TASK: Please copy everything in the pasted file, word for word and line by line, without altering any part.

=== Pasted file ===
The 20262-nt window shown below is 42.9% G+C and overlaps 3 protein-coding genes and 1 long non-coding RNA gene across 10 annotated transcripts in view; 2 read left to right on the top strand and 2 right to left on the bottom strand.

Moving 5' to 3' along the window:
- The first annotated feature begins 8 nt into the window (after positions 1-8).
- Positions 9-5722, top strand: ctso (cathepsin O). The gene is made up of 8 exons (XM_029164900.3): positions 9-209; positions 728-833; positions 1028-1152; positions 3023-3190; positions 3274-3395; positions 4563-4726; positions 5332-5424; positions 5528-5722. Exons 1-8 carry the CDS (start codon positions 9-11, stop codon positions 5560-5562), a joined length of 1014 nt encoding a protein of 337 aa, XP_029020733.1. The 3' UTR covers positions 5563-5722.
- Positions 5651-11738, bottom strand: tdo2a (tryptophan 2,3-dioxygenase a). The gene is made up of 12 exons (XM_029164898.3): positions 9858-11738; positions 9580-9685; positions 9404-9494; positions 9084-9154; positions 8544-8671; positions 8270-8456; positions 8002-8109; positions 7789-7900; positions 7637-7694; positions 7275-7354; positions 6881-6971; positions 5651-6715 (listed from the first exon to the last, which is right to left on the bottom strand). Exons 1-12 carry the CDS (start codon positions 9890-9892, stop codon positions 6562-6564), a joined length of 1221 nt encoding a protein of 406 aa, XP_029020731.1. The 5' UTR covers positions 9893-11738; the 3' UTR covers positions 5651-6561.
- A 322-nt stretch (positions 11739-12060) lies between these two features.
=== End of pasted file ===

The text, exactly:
The 20262-nt window shown below is 42.9% G+C and overlaps 3 protein-coding genes and 1 long non-coding RNA gene across 10 annotated transcripts in view; 2 read left to right on the top strand and 2 right to left on the bottom strand.

Moving 5' to 3' along the window:
- The first annotated feature begins 8 nt into the window (after positions 1-8).
- Positions 9-5722, top strand: ctso (cathepsin O). The gene is made up of 8 exons (XM_029164900.3): positions 9-209; positions 728-833; positions 1028-1152; positions 3023-3190; positions 3274-3395; positions 4563-4726; positions 5332-5424; positions 5528-5722. Exons 1-8 carry the CDS (start codon positions 9-11, stop codon positions 5560-5562), a joined length of 1014 nt encoding a protein of 337 aa, XP_029020733.1. The 3' UTR covers positions 5563-5722.
- Positions 5651-11738, bottom strand: tdo2a (tryptophan 2,3-dioxygenase a). The gene is made up of 12 exons (XM_029164898.3): positions 9858-11738; positions 9580-9685; positions 9404-9494; positions 9084-9154; positions 8544-8671; positions 8270-8456; positions 8002-8109; positions 7789-7900; positions 7637-7694; positions 7275-7354; positions 6881-6971; positions 5651-6715 (listed from the first exon to the last, which is right to left on the bottom strand). Exons 1-12 carry the CDS (start codon positions 9890-9892, stop codon positions 6562-6564), a joined length of 1221 nt encoding a protein of 406 aa, XP_029020731.1. The 5' UTR covers positions 9893-11738; the 3' UTR covers positions 5651-6561.
- A 322-nt stretch (positions 11739-12060) lies between these two features.